Below are some samples of festivals that are held around Philadelphia that will be part of this project:

As part of a cross-curricular instructional unit that supports additive bilingualism, we will use the resources we have readily available to us. We believe that students will benefit from oral reporting from family and community members, as they share individual stories about their immigration experiences. Listening to individual stories and viewing images related to images of family and school life in other countries, students will examine their own identity of family and school life, and reflect on how it compares to children their age in the US and other countries. Time, continuity, change students can reflect on ways of life of peoples in the past and how lifestyles have changed today. Using computer technology, students will learn of various technological resources that are available to them to learn more about their countries of origin, and realize how technology can help them communicate with people from remote parts of the world.

As a culminating project that will reflect our new understandings of immigration trends in Philadelphia, additive bilingualism, our heritage, who we are, where we live, where we come from, and how we interact together, we hold a school-wide International Festival. This Festival will display student-created artifacts and student-staffed booths that will showcase their projects that demonstrate their learning of different countries. Other activities include presentations from members of the community in partnership from our local community organization Lower Moyamesing (LOMO).

TIMELINE

The instructional plan for this project will take place during Social Studies lessons during the 2018 Spring and Fall semesters (January to June), in 20 week-long sessions per semester, in addition to cross-curriculum lessons involving Math, Language Arts, Music, Art, Science, and Technology.
Cross-Curriculum Ideas
Further lesson on Diversity, Cultural Heritage, and Community through lesson in Social Studies, Art, Music, ELA, Math.
Follow-Up
Follow-up Activities:
In addition to our culminating project (see lesson plan), we plan to hold a school-wide International Festival. This Festival will display student-created artifacts and student-staffed booths that will showcase their projects that demonstrate their learning of different countries. Future activities include presentations from members of the community in partnership from our local community organization Lower Moyamesing (LOMO), and other community organizations (SEMAAC, PHENND, Taylor Farms, Sunrise, Mifflin Square).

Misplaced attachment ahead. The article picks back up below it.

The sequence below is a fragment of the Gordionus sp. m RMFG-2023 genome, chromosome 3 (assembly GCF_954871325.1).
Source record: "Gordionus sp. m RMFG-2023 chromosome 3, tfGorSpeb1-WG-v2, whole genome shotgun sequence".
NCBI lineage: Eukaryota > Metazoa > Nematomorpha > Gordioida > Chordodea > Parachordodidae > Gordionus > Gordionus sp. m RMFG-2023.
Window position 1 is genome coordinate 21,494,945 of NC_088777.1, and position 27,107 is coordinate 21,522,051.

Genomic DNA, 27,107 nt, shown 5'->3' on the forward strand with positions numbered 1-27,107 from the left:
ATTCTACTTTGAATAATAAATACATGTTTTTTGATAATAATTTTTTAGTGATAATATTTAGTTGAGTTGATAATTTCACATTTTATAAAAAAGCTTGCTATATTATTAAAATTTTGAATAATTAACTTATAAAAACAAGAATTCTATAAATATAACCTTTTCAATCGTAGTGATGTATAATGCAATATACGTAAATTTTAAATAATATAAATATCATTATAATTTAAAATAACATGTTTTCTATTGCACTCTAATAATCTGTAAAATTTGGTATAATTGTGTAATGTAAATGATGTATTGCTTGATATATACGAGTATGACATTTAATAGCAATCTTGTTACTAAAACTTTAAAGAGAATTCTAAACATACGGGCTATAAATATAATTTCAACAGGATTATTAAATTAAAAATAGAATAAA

BEYOND THIS PROJECT

This project can effectively used by others thanks to the outline of this proposal. We have used the information on our application as the backbone of our Jan-Dec 2018 Social Studies Unit for Grades K-6. We have a 12 month calendar with 6 community events throughout the year, in addition to 15 week-long lesson plans, and regular assessments of our K-2 grade Social Studies Year Curriculum as seen on our weekly lesson plans and our Gradebook reports of student assessments and grades for Social Studies (Spring 2018 and Fall 2018) at our school.

We trust that our proposed project will be readily available for future classes to use since we will have the electronic files of all materials. The permanent library collection of “Teaching Diversity” we will have created. Students who participate in this project for the first time will be able to effectively model and explain the project to other classrooms in school in the future.
Materials: Printers, Mobile Labs, English/Language Arts
Other Items: 1 set of speakers, $20.00 each, total of $20.00
1 LCD projector + cables, $300.00 each, total of $300.00
1 Classroom document camera , $200.00 each, total of $200.00
1 year subscription to Enchanted Learning, $125.00 each, total of $125.00
1 year subscription to Brain Pop Jr, $160.00 each, total of $160.00
10 headsets with noise cancelling mic, $20.00 each, total of $200.00